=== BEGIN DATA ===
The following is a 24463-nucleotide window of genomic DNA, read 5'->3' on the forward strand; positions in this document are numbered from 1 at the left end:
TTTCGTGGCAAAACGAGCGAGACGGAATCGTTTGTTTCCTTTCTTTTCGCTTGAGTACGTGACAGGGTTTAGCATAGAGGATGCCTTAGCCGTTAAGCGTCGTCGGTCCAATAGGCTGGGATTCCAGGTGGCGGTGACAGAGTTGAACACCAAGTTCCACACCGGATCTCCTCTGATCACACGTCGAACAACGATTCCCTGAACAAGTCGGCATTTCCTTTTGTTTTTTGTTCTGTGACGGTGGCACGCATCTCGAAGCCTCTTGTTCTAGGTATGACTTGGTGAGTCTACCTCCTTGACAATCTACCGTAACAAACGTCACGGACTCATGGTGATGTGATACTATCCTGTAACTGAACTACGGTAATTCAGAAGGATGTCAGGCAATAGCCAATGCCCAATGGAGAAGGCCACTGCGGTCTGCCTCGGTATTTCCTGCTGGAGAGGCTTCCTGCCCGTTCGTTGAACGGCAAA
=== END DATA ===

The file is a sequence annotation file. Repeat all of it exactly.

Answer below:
The following is a 24463-nucleotide window of genomic DNA, read 5'->3' on the forward strand; positions in this document are numbered from 1 at the left end:
TTTCGTGGCAAAACGAGCGAGACGGAATCGTTTGTTTCCTTTCTTTTCGCTTGAGTACGTGACAGGGTTTAGCATAGAGGATGCCTTAGCCGTTAAGCGTCGTCGGTCCAATAGGCTGGGATTCCAGGTGGCGGTGACAGAGTTGAACACCAAGTTCCACACCGGATCTCCTCTGATCACACGTCGAACAACGATTCCCTGAACAAGTCGGCATTTCCTTTTGTTTTTTGTTCTGTGACGGTGGCACGCATCTCGAAGCCTCTTGTTCTAGGTATGACTTGGTGAGTCTACCTCCTTGACAATCTACCGTAACAAACGTCACGGACTCATGGTGATGTGATACTATCCTGTAACTGAACTACGGTAATTCAGAAGGATGTCAGGCAATAGCCAATGCCCAATGGAGAAGGCCACTGCGGTCTGCCTCGGTATTTCCTGCTGGAGAGGCTTCCTGCCCGTTCGTTGAACGGCAAA